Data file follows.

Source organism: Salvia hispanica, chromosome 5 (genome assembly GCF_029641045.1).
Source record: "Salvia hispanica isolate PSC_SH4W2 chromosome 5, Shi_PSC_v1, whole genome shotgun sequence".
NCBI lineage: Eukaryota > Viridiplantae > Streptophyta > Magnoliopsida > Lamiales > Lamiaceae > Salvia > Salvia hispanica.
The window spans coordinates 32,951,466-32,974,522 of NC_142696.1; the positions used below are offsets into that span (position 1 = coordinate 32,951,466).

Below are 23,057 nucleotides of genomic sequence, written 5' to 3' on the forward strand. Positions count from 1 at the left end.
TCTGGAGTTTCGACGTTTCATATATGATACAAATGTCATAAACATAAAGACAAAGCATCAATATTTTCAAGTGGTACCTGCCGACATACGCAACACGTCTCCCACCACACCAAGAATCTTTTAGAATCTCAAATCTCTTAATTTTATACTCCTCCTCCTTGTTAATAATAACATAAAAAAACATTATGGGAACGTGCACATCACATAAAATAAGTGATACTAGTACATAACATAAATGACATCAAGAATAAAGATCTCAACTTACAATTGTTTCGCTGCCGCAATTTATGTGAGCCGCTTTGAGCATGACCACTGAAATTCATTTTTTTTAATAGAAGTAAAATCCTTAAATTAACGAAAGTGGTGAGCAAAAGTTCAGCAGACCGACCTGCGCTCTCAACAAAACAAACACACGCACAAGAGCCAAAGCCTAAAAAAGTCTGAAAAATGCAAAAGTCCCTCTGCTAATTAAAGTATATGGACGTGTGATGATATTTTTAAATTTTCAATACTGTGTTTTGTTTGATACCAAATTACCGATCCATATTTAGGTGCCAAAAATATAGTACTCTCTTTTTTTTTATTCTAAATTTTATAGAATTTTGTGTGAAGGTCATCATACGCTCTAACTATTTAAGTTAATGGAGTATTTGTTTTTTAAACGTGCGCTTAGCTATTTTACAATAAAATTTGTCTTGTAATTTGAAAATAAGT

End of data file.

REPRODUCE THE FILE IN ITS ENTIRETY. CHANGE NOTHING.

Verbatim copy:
Source organism: Salvia hispanica, chromosome 5 (genome assembly GCF_029641045.1).
Source record: "Salvia hispanica isolate PSC_SH4W2 chromosome 5, Shi_PSC_v1, whole genome shotgun sequence".
NCBI lineage: Eukaryota > Viridiplantae > Streptophyta > Magnoliopsida > Lamiales > Lamiaceae > Salvia > Salvia hispanica.
The window spans coordinates 32,951,466-32,974,522 of NC_142696.1; the positions used below are offsets into that span (position 1 = coordinate 32,951,466).

Below are 23,057 nucleotides of genomic sequence, written 5' to 3' on the forward strand. Positions count from 1 at the left end.
TCTGGAGTTTCGACGTTTCATATATGATACAAATGTCATAAACATAAAGACAAAGCATCAATATTTTCAAGTGGTACCTGCCGACATACGCAACACGTCTCCCACCACACCAAGAATCTTTTAGAATCTCAAATCTCTTAATTTTATACTCCTCCTCCTTGTTAATAATAACATAAAAAAACATTATGGGAACGTGCACATCACATAAAATAAGTGATACTAGTACATAACATAAATGACATCAAGAATAAAGATCTCAACTTACAATTGTTTCGCTGCCGCAATTTATGTGAGCCGCTTTGAGCATGACCACTGAAATTCATTTTTTTTAATAGAAGTAAAATCCTTAAATTAACGAAAGTGGTGAGCAAAAGTTCAGCAGACCGACCTGCGCTCTCAACAAAACAAACACACGCACAAGAGCCAAAGCCTAAAAAAGTCTGAAAAATGCAAAAGTCCCTCTGCTAATTAAAGTATATGGACGTGTGATGATATTTTTAAATTTTCAATACTGTGTTTTGTTTGATACCAAATTACCGATCCATATTTAGGTGCCAAAAATATAGTACTCTCTTTTTTTTTATTCTAAATTTTATAGAATTTTGTGTGAAGGTCATCATACGCTCTAACTATTTAAGTTAATGGAGTATTTGTTTTTTAAACGTGCGCTTAGCTATTTTACAATAAAATTTGTCTTGTAATTTGAAAATAAGT